Talking to people from home is hurting you in the long run, even if it makes you feel better right now. It makes you feel better because it's comfortable. It's easy. It's familiar. Of course that's what you want when nothing else seems comfortable or easy!

But why are you here?

Did you want to make friends? Improve your language skills? Become a family member? The ever-so-vague "experience the culture" that we all wrote about in our applications?

That's not going to happen if you leave one foot in your old life. Of course it can be uncomfortable, difficult, and strange sometimes. You need to confront it though. If you let it keep being a little uncomfortable while relying on home to get through it, you're not going to have time to make great friends, speak fluently, integrate into your family, or truly "experience the culture."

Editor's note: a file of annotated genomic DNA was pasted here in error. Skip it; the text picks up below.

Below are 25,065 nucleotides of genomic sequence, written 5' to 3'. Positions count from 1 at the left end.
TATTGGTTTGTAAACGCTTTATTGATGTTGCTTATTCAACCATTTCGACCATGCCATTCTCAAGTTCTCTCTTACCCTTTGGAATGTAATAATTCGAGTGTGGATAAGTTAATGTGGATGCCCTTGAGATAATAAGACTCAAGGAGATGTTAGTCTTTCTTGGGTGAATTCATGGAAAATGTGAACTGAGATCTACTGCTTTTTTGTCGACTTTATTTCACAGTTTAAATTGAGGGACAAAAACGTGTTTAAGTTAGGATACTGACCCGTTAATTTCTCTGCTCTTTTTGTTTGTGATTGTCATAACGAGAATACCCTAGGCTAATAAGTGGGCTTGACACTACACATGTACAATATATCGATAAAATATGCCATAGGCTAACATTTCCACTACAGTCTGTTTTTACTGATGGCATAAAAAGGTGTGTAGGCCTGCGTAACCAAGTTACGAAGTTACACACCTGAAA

I know it's hard, and I know you might not think it's a problem right now. I did the same thing. In retrospect, I spent WAY too much time online that I should have spent talking, studying, walking around town, watching TV, literally anything would have been better than sitting on Facebook.

If you can relate to any of this, please consider the following:

  • Put your phone away unless you're using it to talk to people you met in your host country.
  • Keep pushing new friendships. You need to keep trying to make plans. 
  • Get involved. If you don't know who to make plans with, join a club or team to meet new people. Ask a teacher if you don't know how, and don't be afraid to try something totally new. Dance, stage crew, swimming, volunteering, why not? 
  • Stop posting so much in your native language. If over half of your Facebook is in your native language, your new friends can't interact with you!